Philemon

Reading 0,03 - 1 Chapter - 25 verses - 445 words


   

Vital Statistics

 Purpose:  To convince Philemon to forgive his runaway slave Onesimus, and to accept him as a brother in the faith  
 Author:  Paul 
 Original audience:  Philemon, who was probably a wealthy member of the Colossian church 
 Date written:  Approximately A.D. 60 during Paul's first imprisonment in Rome, at about the same time Ephesians and Colossians were written    
 Setting:  Slavery was very common in the Roman Empire, and evidently some Christians had slaves. Paul does not condemn the institution of slavery in this writing, but he makes a radical statement by calling this slave Philemon's brother in Christ 
 Key verses:  Perhaps the reason he was separated from you for a little while was that you might have him back forever— no longer as a slave, but better than a slave, as a dear brother. He is very dear to me but even dearer to you, both as a fellow man and as a brother in the Lord. (1:15, 16)
 Key people:  Paul, Philemon, Onesimus 
 Key places:  Colosse, Rome
 Special features:  This is a private, personal letter to a friend




Author, Date and Place of Writing

    Paul wrote this short letter (1,9,19) probably at the same time as Colossians (c. A.D. 60) and sent it to Colosee with the same travelers, Onesimus and Tychicus. He apparently wrote both letters from prison in Rome, though possibly from Ephesus.



Recipient, Background and Purpose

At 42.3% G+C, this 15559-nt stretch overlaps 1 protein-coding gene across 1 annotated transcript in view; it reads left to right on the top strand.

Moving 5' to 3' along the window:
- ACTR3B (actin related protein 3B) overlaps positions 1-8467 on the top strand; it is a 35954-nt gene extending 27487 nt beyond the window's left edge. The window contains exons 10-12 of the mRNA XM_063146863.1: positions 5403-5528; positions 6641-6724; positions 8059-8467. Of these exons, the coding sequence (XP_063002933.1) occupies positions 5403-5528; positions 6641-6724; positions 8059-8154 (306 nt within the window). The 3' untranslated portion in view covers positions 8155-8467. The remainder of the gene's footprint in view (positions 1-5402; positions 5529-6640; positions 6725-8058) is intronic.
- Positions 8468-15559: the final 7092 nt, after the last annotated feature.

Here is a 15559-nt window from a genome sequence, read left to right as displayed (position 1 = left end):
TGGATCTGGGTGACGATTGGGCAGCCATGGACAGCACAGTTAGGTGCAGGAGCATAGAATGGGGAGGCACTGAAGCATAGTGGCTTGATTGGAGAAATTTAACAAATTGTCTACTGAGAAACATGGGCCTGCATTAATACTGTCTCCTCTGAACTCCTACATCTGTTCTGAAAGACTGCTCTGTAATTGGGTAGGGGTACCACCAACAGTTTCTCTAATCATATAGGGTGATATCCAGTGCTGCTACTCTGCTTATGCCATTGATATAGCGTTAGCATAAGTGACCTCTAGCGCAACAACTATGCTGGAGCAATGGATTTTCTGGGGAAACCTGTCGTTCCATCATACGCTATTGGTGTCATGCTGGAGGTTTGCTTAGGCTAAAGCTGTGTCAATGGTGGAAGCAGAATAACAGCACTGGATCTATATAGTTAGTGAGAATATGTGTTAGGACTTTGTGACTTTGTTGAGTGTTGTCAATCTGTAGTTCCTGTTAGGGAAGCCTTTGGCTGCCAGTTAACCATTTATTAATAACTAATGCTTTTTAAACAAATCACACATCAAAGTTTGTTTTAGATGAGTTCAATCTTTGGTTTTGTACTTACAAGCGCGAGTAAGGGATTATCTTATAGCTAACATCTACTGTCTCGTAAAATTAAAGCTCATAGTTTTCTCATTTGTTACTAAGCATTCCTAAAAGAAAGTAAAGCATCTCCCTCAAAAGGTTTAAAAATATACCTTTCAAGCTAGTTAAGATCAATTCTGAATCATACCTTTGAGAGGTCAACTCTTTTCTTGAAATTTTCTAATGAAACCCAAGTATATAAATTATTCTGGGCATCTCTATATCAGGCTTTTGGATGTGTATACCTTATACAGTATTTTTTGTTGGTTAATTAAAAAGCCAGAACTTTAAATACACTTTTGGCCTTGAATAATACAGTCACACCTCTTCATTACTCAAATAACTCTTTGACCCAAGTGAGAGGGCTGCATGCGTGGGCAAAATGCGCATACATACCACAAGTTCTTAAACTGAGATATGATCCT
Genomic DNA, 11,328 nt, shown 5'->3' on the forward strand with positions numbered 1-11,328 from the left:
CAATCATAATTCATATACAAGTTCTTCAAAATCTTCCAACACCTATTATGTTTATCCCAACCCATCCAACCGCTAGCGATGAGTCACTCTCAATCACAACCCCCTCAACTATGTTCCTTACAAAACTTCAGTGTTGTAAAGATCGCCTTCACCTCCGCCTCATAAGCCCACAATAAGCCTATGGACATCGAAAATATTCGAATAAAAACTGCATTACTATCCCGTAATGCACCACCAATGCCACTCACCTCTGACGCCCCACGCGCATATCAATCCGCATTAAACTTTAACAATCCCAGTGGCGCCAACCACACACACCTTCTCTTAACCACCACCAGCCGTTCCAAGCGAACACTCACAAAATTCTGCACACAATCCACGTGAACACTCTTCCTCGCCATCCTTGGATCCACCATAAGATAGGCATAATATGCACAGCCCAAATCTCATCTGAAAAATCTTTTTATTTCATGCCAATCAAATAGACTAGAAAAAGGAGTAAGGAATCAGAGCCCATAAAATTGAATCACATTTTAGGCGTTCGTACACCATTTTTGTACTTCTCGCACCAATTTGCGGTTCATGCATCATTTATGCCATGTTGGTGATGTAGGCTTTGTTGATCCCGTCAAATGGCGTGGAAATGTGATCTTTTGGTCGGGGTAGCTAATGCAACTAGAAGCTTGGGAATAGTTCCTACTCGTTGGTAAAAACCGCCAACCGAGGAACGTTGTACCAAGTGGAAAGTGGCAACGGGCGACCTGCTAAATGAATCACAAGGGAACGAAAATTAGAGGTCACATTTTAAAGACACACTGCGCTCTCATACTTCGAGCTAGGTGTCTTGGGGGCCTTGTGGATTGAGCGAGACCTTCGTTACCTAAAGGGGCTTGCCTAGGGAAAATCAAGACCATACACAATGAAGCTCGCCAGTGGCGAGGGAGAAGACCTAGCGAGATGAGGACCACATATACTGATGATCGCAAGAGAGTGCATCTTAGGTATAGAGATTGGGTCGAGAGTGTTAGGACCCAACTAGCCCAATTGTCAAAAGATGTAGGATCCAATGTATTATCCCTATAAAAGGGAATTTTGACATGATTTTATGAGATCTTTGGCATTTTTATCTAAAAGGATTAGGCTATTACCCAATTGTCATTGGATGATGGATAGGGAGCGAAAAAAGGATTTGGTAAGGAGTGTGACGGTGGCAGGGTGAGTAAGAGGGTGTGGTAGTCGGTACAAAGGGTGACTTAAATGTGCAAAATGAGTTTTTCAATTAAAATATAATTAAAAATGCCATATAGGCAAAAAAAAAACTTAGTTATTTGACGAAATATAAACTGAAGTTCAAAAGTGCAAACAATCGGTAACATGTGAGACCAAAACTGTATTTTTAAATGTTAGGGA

Paul wrote this letter to Philemon, a believer in Colosse who, along with others, was a slave owner (Col 4:1). One of his slaves, Onesimus, had apparently stolen from him (18) and then run away, which under Roman law was punishable by death. But Onesimus met Paul and through his ministry became a Christian (10). Now he was willing to return to his master, and Paul writes this personal appeal to ask that he be accepted as a Christian brother (16).  



Approach and Structure

    To win Philemon's willing acceptance of Onesimus, Paul writes very tactfully and in a lighthearted tone, which he creates with a wordplay. The appeal (vv 4-21) is organized in a way prescribed by ancient Greek and Roman teachers: to build rapport (vv. 4-10), to persuade the mind (vv. 11-19) and to move the emotions (vv. 20-21). The name Onesimus is not mentioned until the rapport has been built (v. 10), and the appeal itself is stated only near the end of the section to persuade the mind (v. 17). 



How to read Philemon

    Forgiveness is often tough. C.S. Lewis said, “Everyone says that forgiveness is a wonderful idea, until he has something to forgive.” Someone has to swallow the pain of having been hurt. Philemon is a letter that showcases the cost of asking for and of granting forgiveness.


    Through Paul’s ministry Onesimus had come to faith in Jesus while a runaway slave. In that day, most runaway slaves, if caught, faced harsh punishment and sometimes even death. Philemon, Onesimus’ master, was also a Christian and Paul’s close friend. Paul sent Onesimus back to Philemon with this letter in hand in order that their broken relationship might be repaired—for they were now brothers in Christ.


This is the briefest of all of Paul’s writings, and one of the most magnificent illustrations of grace and forgiveness in the Bible. Paul’s deep concern for reconciliation calls us to apply these same principles of love and compassion to our own relationships. As we also stand in need of God’s grace and forgiveness, it’s a welcome declaration of the cleansing available to us all through Jesus, our mediator who has come to set us free with his offer of forgiveness!




Philemon Interpretive Challenges


There are no significant interpretive challenges in this personal letter from Paul to his friend Philemon.




Philemon Horizontal



1:1 - Paul, prisoner for Christ


1:1b - To Philemon, fellow worker


1:3 - Grace to you

Petition

1:4 - I thank my God


1:8 - I appeal to you


1:15 - Receive him as me


1:21 - Confident of your obedience


1:23 - Epaphras sends greetings

Restauration

1:25 - Grace with your spirit





Notes